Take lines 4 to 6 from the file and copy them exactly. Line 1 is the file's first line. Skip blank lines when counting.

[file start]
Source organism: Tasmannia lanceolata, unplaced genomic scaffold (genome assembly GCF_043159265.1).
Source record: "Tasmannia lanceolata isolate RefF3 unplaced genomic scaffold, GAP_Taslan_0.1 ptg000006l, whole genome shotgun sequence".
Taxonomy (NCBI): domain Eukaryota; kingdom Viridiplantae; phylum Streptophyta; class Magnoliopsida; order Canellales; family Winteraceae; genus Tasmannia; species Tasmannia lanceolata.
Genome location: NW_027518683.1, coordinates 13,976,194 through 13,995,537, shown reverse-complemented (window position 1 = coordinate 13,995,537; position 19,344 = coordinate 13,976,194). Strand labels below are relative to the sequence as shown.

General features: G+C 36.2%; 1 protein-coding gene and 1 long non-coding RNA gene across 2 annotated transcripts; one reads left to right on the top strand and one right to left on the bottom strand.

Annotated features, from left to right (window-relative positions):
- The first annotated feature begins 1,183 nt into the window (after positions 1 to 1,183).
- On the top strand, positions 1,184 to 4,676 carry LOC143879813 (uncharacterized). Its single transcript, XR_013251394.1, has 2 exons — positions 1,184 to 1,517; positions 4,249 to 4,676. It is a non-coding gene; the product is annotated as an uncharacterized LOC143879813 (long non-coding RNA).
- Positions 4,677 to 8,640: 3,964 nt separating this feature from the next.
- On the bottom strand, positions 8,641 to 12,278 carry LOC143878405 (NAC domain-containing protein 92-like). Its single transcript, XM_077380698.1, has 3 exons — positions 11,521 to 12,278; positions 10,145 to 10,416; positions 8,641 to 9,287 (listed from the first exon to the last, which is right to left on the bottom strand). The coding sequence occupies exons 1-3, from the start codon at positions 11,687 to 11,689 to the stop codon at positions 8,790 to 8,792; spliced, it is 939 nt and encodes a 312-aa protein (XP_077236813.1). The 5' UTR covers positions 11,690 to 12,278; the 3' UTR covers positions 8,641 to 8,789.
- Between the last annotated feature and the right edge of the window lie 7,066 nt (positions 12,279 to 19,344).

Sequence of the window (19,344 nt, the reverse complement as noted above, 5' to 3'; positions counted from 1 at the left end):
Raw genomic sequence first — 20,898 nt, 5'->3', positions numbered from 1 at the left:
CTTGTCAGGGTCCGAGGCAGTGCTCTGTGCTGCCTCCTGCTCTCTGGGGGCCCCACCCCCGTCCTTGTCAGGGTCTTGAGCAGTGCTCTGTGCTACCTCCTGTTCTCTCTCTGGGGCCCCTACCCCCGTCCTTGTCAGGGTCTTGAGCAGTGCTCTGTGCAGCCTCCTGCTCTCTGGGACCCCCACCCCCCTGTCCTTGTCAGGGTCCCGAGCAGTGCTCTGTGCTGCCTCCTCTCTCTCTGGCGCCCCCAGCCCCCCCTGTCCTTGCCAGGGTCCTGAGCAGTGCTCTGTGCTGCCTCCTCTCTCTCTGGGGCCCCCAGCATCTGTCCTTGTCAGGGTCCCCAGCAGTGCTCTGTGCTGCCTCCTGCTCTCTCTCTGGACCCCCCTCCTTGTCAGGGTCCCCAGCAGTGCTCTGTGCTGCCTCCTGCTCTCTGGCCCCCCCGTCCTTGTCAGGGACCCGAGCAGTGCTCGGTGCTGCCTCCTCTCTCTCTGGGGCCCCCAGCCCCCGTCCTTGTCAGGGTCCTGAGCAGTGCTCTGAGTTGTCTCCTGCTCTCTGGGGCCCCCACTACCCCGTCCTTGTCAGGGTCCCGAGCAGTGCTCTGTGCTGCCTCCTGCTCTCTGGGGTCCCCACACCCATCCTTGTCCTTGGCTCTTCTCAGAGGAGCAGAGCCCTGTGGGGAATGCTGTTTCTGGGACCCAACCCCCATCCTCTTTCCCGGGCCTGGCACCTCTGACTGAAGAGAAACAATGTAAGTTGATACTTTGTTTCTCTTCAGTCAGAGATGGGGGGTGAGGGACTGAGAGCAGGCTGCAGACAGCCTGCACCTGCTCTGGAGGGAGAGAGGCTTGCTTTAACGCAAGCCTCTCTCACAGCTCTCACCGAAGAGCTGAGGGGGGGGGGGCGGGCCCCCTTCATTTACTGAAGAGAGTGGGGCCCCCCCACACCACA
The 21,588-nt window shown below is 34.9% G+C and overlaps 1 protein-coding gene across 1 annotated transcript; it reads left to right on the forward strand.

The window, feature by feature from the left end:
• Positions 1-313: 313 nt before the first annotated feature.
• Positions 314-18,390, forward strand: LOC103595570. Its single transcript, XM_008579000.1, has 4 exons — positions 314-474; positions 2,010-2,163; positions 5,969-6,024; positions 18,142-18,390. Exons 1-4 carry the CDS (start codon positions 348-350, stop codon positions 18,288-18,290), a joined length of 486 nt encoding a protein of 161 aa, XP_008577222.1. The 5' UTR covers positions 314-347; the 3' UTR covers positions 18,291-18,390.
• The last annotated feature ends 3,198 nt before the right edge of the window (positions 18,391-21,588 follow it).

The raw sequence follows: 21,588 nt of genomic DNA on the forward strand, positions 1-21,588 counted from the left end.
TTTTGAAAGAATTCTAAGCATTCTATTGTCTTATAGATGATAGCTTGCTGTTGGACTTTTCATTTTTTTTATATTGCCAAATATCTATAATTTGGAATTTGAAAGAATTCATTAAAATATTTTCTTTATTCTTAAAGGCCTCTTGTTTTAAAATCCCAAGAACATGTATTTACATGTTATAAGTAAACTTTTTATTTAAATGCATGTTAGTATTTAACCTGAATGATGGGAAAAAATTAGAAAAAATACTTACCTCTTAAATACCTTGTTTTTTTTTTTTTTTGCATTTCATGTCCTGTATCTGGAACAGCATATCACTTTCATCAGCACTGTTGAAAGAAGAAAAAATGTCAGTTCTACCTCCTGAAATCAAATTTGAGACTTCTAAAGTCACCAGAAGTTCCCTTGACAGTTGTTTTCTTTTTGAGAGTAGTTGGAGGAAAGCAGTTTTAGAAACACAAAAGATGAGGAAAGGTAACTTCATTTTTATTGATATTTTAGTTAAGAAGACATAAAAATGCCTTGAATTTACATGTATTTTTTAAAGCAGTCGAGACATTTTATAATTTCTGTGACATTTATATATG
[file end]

Genome location: NW_027518683.1, coordinates 13,976,194 through 13,995,537, shown reverse-complemented (window position 1 = coordinate 13,995,537; position 19,344 = coordinate 13,976,194). Strand labels below are relative to the sequence as shown.

General features: G+C 36.2%; 1 protein-coding gene and 1 long non-coding RNA gene across 2 annotated transcripts; one reads left to right on the top strand and one right to left on the bottom strand.

Annotated features, from left to right (window-relative positions):